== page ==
Giving practice planning the right amount of time

One of the things you hear as a coach – probably regardless of the sport – is that you should spend about twice as much time planning a training session as that session is scheduled to run. That may seem like a lot of planning, and it is. That’s kind of the point. ๐Ÿ™‚

I’m not going to say you need to specifically sit down for 4 hours of writing down drills and games if you’re planning a 2-hour practice, though. Those hours of planning will likely be spread out over the time between your last contact with the team and the forthcoming one as you consider recent developments, priorities moving forward, etc. Depending on your coaching experience, and where you’re at with your team, the actual process of putting together a realized training plan might not take very long at all. This past year I usually took about 30 minutes to plan 1.5 to 2 hour sessions.

Actually, that brings up something I figured out along the way.

It’s possible to give yourself too much time to develop the actual practice plan. I found myself actually taking way more time than necessary because I gave myself way more than necessary. In other words, I was using all the time I allowed. I got much more efficient with my planning when I constrained things. I began sitting at the kitchen table and deciding on that evening’s drills and games about 40 minutes before I had to leave for the gym. It didn’t change the sorts of things I did in training, but I certainly spend way less time developing my plans now than I did before. That lets me be productive in other areas.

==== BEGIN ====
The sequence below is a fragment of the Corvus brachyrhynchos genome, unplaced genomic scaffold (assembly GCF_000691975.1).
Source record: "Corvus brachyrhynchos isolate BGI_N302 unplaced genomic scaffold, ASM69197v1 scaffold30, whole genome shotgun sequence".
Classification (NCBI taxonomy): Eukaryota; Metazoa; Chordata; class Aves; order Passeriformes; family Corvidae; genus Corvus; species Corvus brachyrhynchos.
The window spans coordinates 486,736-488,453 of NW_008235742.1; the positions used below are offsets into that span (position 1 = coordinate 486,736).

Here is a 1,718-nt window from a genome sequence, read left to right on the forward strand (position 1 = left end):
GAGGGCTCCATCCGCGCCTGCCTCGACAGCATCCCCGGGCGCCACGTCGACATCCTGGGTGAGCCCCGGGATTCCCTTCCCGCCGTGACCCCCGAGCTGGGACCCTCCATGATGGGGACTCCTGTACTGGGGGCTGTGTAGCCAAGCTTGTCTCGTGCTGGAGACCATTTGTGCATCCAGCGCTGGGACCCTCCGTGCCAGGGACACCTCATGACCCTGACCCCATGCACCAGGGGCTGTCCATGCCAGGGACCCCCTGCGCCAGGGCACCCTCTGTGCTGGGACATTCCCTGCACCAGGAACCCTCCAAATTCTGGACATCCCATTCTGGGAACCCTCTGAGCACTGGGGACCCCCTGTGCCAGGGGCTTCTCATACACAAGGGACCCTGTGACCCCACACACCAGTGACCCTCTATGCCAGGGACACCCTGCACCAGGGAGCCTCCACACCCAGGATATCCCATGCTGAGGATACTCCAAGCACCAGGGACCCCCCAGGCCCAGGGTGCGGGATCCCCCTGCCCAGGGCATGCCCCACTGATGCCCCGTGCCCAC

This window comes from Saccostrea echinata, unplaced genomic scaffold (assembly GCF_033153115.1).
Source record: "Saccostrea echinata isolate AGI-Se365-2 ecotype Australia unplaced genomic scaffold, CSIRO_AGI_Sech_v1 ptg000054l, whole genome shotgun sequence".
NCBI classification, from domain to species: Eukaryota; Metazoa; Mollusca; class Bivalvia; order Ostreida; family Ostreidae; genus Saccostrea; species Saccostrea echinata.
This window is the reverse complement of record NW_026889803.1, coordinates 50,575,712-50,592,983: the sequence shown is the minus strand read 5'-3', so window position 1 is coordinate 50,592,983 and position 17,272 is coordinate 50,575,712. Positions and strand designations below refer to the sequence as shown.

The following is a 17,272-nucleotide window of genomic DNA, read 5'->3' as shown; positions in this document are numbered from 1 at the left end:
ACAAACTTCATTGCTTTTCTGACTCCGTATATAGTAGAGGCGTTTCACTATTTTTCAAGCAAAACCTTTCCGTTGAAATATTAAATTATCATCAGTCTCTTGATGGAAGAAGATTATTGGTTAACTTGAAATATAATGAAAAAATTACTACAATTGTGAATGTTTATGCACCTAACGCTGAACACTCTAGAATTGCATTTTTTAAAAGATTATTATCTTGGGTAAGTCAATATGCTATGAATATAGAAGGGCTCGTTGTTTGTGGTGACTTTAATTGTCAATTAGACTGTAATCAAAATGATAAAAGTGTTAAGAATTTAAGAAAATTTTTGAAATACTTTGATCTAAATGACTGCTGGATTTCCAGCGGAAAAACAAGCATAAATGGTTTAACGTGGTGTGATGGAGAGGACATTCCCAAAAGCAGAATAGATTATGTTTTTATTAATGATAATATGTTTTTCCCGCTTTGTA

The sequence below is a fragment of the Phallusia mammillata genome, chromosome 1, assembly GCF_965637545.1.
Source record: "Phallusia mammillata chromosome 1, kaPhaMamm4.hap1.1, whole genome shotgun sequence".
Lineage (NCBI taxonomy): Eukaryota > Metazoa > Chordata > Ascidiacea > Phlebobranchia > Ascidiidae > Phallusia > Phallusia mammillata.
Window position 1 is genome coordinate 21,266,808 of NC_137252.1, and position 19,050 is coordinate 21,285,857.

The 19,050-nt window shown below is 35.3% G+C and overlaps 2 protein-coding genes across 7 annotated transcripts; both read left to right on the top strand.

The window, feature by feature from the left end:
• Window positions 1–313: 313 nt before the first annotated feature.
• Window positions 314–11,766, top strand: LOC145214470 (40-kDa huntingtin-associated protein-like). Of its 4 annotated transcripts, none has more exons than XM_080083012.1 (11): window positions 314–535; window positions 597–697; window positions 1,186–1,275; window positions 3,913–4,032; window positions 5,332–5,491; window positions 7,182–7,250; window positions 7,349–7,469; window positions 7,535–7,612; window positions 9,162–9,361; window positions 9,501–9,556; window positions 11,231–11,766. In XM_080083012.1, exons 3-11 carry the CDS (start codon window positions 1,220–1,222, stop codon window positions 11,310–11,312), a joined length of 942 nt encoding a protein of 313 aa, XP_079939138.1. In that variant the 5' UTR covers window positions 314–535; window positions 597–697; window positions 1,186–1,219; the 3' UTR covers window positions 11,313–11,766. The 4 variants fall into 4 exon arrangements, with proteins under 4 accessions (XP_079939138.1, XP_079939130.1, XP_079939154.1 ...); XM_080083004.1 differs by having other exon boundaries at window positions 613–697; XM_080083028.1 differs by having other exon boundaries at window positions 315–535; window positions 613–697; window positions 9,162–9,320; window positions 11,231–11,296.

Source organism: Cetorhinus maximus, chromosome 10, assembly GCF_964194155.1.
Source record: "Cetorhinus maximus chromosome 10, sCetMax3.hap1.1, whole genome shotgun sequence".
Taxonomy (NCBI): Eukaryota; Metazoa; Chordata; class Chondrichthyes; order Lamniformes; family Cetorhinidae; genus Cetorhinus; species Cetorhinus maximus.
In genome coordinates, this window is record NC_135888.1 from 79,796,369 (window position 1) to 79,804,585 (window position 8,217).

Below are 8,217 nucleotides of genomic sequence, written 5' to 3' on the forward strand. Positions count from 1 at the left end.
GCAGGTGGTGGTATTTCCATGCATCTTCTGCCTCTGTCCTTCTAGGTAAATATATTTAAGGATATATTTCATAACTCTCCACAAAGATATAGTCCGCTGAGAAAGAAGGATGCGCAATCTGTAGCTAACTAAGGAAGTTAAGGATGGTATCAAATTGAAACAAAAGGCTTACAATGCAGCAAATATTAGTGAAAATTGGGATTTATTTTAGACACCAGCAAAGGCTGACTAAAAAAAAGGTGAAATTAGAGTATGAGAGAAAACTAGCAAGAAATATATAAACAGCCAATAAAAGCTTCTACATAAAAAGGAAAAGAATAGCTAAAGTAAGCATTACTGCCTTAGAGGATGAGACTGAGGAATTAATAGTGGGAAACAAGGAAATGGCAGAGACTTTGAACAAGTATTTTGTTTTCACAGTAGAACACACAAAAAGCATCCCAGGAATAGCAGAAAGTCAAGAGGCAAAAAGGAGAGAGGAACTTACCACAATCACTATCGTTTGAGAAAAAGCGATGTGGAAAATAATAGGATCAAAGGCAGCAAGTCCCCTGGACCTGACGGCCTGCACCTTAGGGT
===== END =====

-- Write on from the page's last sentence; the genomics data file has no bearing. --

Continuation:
That’s just the actual practice plan development, though. Nothing changed in terms of thinking a lot about recent developments and the things I wanted to focus on with the team, and individuals. I still think a great deal about all the background stuff that goes into my priority-based practice plans. That also feeds into my being able to adapt a training plan dynamically.

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John Forman
About the Author: John Forman
John most recently coached for an NCAA Division II women's team. That followed a stint as head coach for a women's professional team in Sweden. Prior to that he was the head coach for the University of Exeter Volleyball Club BUCS teams (roughly the UK version of the NCAA) while working toward a PhD. He previously coached in Division I of NCAA Women's Volleyball in the US, with additional experience at the Juniors club level, both coaching and managing, among numerous other volleyball adventures. Learn more on his bio page.

3 comments

  1. John Forman John Forman says:

    I have read Wooden and watched some of his video stuff. He’s definitely worth paying attention to for coaches in any sport. The planned feedback bit may have just given me some material for a future blog post. ๐Ÿ™‚

  2. Oliver Wagner says:

    I agree that the planing of the drills doesn’t take much time. Some months ago I read an article on Mark Lebedew’s blog about basketball coach John Wooden. Some researches watched i.a. his methods of feedback and found out that every feedback was preplanned. I am not able to do that, but I am trying to walk this path. And I assure everybody: This takes a lot of time. Here is the link to Mark’s article: http://markleb1.wordpress.com/2012/11/25/the-definition-of-a-great-coach/

  3. Coach Marko says:

    Hello everyone!
    I visited this web site first time, and I am glad to see some of the topics here, and wish there would be more coaches to share ideas and thoughts. I have group created on LinkedIn where I shared some of my thoughts about many vb topics. One about planning in volleyball is highlighted .

    All the best

    Coach Marko

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